A Beginner’s Guide to Google’s Core Web Vitals in SEO


Understanding Google’s Core Web Vitals

When it comes to assessing the performance of a website, Google’s Core Web Vitals have emerged as a new gold standard. Introduced in May 2020, Core Web Vitals consist of three key metrics that encapsulate the user experience on a webpage: Largest Contentful Paint (LCP), First Input Delay (FID), and Cumulative Layout Shift (CLS). Each of these parameters plays a unique role in determining the usability and interactivity of a webpage, making them crucial for both web developers and SEO specialists.

Largest Contentful Paint (LCP)

LCP measures the time taken for the main content on a webpage to load and render on the user’s screen. The sooner the main content of a webpage is visible, the better the user’s perceived load speed. A good LCP score, according to Google, is 2.5 seconds or less when the page first starts loading. When websites take a long time to load their main content, users often lose patience and leave, resulting in higher bounce rates and lower engagement, which can negatively affect the site’s SEO ranking.

Google's Core Web Vitals in SEO

First Input Delay (FID)

FID gauges the website’s responsiveness by measuring the time it takes for the webpage to respond to the first interaction by the user, such as clicking a link or button. This metric is significant because it represents the user’s first impression of a site’s interactivity and responsiveness. Google considers an FID of less than 100 milliseconds as good, as it ensures the user feels that the page is responsive and reliable.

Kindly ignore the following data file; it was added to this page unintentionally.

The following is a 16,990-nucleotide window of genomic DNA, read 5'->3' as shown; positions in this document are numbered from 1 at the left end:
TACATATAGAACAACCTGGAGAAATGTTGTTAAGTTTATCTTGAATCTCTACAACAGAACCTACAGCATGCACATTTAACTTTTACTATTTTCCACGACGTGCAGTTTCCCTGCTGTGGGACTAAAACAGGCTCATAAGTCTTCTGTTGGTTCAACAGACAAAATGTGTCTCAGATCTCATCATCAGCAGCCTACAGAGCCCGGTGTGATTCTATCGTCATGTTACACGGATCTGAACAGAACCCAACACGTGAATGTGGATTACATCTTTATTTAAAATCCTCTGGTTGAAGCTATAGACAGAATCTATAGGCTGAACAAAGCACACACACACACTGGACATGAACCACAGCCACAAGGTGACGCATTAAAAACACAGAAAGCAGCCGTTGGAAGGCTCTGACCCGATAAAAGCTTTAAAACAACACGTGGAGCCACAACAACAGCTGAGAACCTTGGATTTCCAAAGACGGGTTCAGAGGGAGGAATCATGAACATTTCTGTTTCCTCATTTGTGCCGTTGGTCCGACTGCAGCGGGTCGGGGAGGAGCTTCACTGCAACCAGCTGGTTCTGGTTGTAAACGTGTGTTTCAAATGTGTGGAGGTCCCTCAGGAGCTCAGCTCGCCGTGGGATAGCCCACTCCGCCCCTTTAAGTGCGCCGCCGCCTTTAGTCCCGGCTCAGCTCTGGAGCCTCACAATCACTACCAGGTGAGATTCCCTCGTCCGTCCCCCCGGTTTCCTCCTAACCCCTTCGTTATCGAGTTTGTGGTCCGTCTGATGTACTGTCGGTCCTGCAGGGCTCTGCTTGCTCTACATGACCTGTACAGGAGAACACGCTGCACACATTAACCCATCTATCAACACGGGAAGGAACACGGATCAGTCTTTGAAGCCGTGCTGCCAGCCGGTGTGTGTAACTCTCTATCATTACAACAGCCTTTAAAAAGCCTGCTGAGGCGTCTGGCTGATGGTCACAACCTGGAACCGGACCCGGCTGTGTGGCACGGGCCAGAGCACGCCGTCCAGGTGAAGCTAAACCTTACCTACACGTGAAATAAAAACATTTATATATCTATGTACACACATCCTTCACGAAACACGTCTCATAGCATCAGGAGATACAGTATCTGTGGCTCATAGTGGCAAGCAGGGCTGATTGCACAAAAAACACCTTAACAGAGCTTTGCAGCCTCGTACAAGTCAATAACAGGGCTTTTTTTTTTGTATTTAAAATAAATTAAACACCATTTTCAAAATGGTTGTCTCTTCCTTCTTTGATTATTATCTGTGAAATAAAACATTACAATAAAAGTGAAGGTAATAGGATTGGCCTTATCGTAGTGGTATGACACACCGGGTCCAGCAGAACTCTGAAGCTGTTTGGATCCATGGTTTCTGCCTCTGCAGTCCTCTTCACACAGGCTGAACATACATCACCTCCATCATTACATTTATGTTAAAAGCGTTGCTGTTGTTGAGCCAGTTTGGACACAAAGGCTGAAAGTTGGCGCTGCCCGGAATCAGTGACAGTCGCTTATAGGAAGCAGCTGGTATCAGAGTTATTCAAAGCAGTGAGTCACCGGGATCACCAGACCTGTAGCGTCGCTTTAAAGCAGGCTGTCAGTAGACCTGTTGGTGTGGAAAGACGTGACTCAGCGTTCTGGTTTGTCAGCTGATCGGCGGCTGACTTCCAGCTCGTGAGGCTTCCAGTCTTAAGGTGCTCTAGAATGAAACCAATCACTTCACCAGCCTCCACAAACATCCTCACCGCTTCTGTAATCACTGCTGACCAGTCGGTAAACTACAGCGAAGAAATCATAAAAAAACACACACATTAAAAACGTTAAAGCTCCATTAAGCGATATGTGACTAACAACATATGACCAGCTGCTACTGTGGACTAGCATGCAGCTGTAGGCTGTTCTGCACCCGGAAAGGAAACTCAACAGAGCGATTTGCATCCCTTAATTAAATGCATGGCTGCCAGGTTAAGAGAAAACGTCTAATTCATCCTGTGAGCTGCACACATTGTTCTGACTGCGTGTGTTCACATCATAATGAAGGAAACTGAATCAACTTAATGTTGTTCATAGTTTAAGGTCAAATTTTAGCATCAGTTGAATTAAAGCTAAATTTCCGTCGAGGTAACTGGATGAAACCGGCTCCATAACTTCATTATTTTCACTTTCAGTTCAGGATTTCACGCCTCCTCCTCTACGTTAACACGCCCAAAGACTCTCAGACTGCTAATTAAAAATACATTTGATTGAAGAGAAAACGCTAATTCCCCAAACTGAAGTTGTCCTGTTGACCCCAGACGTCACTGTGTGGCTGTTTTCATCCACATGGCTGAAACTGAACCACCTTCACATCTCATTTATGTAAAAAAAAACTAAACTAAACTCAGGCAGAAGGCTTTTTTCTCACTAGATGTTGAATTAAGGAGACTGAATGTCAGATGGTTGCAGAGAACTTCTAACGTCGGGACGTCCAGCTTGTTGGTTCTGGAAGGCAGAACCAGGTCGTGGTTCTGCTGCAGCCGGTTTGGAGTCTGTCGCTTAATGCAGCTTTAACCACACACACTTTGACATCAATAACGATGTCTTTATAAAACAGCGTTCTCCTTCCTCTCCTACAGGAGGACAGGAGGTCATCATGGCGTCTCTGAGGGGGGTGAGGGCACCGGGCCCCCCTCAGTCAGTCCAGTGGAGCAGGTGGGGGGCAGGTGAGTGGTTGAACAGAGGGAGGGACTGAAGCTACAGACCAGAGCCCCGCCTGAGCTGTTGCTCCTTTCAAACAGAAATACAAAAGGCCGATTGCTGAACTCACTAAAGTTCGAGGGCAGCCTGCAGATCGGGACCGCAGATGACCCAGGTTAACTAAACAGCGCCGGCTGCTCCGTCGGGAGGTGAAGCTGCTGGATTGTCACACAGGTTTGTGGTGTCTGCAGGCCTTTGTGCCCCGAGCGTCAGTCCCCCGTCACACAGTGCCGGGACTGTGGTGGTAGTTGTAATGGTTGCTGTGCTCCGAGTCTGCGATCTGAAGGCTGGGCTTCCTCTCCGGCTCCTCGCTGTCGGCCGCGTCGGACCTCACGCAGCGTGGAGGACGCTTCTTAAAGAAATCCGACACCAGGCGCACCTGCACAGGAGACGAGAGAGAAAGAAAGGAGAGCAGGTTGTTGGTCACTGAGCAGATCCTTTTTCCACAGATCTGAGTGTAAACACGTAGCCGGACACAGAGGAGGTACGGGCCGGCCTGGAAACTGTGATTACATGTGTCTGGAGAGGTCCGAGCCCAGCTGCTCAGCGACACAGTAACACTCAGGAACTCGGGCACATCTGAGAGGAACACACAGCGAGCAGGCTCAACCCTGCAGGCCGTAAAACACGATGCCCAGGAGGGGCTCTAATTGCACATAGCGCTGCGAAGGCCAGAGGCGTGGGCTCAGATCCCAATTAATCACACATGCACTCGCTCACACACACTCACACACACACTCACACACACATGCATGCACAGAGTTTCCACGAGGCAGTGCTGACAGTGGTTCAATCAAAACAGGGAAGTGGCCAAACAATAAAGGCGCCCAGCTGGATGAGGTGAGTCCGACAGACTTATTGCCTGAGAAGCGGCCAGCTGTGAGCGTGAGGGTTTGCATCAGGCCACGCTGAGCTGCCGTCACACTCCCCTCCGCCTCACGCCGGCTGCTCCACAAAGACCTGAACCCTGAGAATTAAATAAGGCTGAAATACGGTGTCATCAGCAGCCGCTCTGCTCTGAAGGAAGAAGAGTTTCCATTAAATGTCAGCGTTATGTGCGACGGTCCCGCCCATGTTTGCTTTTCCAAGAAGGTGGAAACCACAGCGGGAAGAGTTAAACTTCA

Cumulative Layout Shift (CLS)

CLS quantifies the amount of unexpected movement of visual content on a webpage. Unexpected layout shifts can be frustrating for users, leading them to click on wrong buttons or lose their reading position. According to Google, a good CLS score should be less than 0.1, ensuring that users have a visually stable experience when browsing the webpage.

Why Core Web Vitals Matter for SEO

User experience has always been a cornerstone of Google’s search algorithm, but with the inclusion of Core Web Vitals, its significance has been elevated further. In June 2021, these metrics were introduced into Google’s ranking algorithm, thus becoming a direct ranking factor. Websites that fail to meet the optimal benchmarks for these metrics could find their search rankings affected.

Google has made it clear that a well-performing webpage facilitates deeper user engagement. In contrast, a webpage with poor performance metrics could impede the user’s ability to access valuable information. This not only affects the user’s interaction with the website but can also influence the website’s SEO performance.